Given how small the container’s interior is, I though drywall would be a two- or three-day process.
I was wrong.
At any rate, Morgan and I purchased 26 or so 3/8″-thick drywall sheets from Home Depot. We decided to complete the drywall installation for the bedroom first; that way, we would have one room in which we could store all the crap piling up in the container while we worked elsewhere.
The first part of our drywall process basically went like this:
- Measure for the space that requires coverage.
- Measure out and mark with a pencil that space on a drywall sheet.
- Measure and mark for any outlets, switches and other abnormalities in general.
- Use an Exact-O knife (with a sharp, fresh razor blade) to cut along the pencil lines. Rather than actually cutting THROUGH the sheet, this merely scores the top side.
- Position the scored sheet so you can break it along the score lines using your knee.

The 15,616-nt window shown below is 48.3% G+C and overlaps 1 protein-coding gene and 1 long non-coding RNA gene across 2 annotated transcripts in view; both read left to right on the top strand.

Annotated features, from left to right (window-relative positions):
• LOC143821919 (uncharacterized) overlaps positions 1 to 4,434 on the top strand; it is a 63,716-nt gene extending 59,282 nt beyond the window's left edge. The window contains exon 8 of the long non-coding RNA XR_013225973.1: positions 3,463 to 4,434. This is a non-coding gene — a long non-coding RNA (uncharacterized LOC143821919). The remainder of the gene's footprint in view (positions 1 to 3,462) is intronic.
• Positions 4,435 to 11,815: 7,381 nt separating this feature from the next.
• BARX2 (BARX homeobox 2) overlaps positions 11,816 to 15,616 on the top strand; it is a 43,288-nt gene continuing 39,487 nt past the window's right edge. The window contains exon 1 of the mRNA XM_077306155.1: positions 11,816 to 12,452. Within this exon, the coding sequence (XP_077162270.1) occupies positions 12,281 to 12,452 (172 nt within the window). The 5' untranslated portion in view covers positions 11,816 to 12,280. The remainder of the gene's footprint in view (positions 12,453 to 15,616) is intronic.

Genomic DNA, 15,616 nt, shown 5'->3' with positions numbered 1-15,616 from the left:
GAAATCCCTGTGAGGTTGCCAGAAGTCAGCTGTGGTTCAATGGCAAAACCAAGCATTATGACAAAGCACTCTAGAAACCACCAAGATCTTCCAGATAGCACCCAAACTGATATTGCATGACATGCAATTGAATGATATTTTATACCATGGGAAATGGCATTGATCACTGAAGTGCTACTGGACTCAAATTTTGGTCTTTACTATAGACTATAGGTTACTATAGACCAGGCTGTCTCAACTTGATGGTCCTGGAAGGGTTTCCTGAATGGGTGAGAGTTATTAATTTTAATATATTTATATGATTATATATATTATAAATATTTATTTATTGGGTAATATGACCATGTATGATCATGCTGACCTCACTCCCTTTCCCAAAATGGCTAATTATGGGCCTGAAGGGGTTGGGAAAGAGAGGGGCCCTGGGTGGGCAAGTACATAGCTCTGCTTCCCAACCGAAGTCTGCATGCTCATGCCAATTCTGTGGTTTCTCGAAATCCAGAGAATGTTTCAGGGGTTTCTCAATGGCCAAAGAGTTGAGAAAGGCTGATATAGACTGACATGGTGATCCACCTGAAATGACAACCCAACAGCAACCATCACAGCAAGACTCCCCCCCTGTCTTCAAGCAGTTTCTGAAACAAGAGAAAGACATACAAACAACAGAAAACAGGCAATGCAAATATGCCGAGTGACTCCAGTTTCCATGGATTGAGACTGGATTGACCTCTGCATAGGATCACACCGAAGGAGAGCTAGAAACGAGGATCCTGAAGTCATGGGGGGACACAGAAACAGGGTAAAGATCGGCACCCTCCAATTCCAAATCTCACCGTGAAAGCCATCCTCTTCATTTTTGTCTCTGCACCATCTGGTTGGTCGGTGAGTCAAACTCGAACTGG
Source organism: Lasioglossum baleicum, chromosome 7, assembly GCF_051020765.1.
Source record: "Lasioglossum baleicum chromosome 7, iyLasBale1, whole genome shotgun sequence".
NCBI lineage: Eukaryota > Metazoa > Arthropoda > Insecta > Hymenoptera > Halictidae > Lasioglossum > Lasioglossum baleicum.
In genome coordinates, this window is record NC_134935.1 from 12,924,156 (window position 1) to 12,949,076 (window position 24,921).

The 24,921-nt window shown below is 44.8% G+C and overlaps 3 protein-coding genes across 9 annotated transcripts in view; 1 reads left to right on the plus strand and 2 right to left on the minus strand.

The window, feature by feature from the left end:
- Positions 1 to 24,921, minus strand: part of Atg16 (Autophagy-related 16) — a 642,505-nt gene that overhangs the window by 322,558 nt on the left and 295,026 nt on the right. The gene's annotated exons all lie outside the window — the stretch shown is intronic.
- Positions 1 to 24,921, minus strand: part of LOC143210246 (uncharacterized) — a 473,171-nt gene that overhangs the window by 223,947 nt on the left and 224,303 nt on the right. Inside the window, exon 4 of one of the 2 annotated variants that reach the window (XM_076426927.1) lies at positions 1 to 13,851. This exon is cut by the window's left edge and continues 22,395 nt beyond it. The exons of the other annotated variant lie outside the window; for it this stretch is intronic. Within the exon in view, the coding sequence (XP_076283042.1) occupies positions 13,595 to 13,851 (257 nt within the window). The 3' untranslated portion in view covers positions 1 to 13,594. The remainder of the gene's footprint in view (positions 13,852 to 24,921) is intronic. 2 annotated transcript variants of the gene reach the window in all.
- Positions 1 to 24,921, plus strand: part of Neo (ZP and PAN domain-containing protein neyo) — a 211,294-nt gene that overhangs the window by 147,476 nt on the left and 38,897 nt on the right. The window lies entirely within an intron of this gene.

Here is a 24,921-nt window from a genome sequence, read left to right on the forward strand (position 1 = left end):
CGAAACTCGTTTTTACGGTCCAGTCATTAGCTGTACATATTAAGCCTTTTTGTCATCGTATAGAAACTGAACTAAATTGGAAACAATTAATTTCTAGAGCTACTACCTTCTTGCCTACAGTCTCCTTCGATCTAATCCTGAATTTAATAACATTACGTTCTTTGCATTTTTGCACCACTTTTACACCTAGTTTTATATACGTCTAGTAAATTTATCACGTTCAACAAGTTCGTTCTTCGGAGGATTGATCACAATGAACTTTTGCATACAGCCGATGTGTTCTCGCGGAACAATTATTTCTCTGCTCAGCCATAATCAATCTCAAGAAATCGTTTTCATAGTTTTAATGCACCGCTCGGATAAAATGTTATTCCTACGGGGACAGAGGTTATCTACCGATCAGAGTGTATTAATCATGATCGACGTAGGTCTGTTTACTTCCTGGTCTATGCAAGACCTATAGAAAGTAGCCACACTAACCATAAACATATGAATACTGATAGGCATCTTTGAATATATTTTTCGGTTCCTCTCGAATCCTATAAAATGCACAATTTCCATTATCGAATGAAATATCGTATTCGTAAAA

- Use a rasp to file off any irregularities in the cut edges, and use a drywall knife to cut out rectangular holes for outlets/switches.
- Place the cut sheet against the wall and affix using drywall screws. (Ours were self-tapping screws suited specifically for the aluminum studs framing the container interior.)
So, we repeat that process ad nauseum, with Morgan doing the measuring of the space and telling me what to write down, then me measuring and cutting on the actual sheets. Then Morgan would screw them in place as they became ready.
Next time: Drywall work continues with taping, mudding, texturing, sanding, priming AND painting. PLUS: A nifty solution for bringing the walls flush with the natural contours of the container’s ribbed ceiling …